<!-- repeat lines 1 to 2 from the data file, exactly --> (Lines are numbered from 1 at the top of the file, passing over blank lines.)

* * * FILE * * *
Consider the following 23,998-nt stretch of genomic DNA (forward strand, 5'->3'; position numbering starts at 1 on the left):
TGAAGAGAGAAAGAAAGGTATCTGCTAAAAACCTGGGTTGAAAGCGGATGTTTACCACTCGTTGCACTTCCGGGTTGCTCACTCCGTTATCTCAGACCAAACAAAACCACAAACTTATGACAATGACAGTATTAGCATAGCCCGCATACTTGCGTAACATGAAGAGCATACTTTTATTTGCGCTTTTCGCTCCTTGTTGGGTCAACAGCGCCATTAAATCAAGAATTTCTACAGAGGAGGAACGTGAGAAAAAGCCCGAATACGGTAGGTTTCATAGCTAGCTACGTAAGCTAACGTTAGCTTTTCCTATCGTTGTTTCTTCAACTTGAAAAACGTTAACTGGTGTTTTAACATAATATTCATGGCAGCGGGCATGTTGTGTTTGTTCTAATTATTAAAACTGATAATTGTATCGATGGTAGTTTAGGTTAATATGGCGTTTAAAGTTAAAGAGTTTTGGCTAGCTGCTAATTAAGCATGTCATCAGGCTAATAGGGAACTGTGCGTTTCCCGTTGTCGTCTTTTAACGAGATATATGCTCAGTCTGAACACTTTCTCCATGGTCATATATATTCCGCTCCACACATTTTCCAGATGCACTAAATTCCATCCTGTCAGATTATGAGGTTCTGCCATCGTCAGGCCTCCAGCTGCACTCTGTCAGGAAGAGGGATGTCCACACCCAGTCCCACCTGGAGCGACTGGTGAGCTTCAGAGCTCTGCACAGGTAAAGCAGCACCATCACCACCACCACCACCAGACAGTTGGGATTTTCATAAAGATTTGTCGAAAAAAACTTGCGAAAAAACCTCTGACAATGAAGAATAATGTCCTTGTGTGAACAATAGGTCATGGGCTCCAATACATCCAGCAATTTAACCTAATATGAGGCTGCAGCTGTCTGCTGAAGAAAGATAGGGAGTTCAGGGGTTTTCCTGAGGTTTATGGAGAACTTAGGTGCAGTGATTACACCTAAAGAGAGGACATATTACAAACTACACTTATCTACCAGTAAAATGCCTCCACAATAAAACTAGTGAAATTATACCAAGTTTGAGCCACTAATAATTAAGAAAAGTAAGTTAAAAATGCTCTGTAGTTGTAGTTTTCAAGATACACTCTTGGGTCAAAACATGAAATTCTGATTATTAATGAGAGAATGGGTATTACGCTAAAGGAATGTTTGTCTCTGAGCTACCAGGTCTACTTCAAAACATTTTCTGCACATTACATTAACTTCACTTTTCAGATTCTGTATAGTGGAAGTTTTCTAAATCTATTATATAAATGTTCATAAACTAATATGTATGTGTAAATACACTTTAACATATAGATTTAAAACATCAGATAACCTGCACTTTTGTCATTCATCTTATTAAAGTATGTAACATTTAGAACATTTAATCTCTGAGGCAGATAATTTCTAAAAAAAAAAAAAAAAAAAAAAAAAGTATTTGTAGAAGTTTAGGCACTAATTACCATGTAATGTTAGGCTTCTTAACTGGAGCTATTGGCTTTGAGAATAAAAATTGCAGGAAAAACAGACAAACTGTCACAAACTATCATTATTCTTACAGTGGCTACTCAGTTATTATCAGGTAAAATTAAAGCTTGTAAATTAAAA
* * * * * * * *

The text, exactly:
Consider the following 23,998-nt stretch of genomic DNA (forward strand, 5'->3'; position numbering starts at 1 on the left):
TGAAGAGAGAAAGAAAGGTATCTGCTAAAAACCTGGGTTGAAAGCGGATGTTTACCACTCGTTGCACTTCCGGGTTGCTCACTCCGTTATCTCAGACCAAACAAAACCACAAACTTATGACAATGACAGTATTAGCATAGCCCGCATACTTGCGTAACATGAAGAGCATACTTTTATTTGCGCTTTTCGCTCCTTGTTGGGTCAACAGCGCCATTAAATCAAGAATTTCTACAGAGGAGGAACGTGAGAAAAAGCCCGAATACGGTAGGTTTCATAGCTAGCTACGTAAGCTAACGTTAGCTTTTCCTATCGTTGTTTCTTCAACTTGAAAAACGTTAACTGGTGTTTTAACATAATATTCATGGCAGCGGGCATGTTGTGTTTGTTCTAATTATTAAAACTGATAATTGTATCGATGGTAGTTTAGGTTAATATGGCGTTTAAAGTTAAAGAGTTTTGGCTAGCTGCTAATTAAGCATGTCATCAGGCTAATAGGGAACTGTGCGTTTCCCGTTGTCGTCTTTTAACGAGATATATGCTCAGTCTGAACACTTTCTCCATGGTCATATATATTCCGCTCCACACATTTTCCAGATGCACTAAATTCCATCCTGTCAGATTATGAGGTTCTGCCATCGTCAGGCCTCCAGCTGCACTCTGTCAGGAAGAGGGATGTCCACACCCAGTCCCACCTGGAGCGACTGGTGAGCTTCAGAGCTCTGCACAGGTAAAGCAGCACCATCACCACCACCACCACCAGACAGTTGGGATTTTCATAAAGATTTGTCGAAAAAAACTTGCGAAAAAACCTCTGACAATGAAGAATAATGTCCTTGTGTGAACAATAGGTCATGGGCTCCAATACATCCAGCAATTTAACCTAATATGAGGCTGCAGCTGTCTGCTGAAGAAAGATAGGGAGTTCAGGGGTTTTCCTGAGGTTTATGGAGAACTTAGGTGCAGTGATTACACCTAAAGAGAGGACATATTACAAACTACACTTATCTACCAGTAAAATGCCTCCACAATAAAACTAGTGAAATTATACCAAGTTTGAGCCACTAATAATTAAGAAAAGTAAGTTAAAAATGCTCTGTAGTTGTAGTTTTCAAGATACACTCTTGGGTCAAAACATGAAATTCTGATTATTAATGAGAGAATGGGTATTACGCTAAAGGAATGTTTGTCTCTGAGCTACCAGGTCTACTTCAAAACATTTTCTGCACATTACATTAACTTCACTTTTCAGATTCTGTATAGTGGAAGTTTTCTAAATCTATTATATAAATGTTCATAAACTAATATGTATGTGTAAATACACTTTAACATATAGATTTAAAACATCAGATAACCTGCACTTTTGTCATTCATCTTATTAAAGTATGTAACATTTAGAACATTTAATCTCTGAGGCAGATAATTTCTAAAAAAAAAAAAAAAAAAAAAAAAAGTATTTGTAGAAGTTTAGGCACTAATTACCATGTAATGTTAGGCTTCTTAACTGGAGCTATTGGCTTTGAGAATAAAAATTGCAGGAAAAACAGACAAACTGTCACAAACTATCATTATTCTTACAGTGGCTACTCAGTTATTATCAGGTAAAATTAAAGCTTGTAAATTAAAA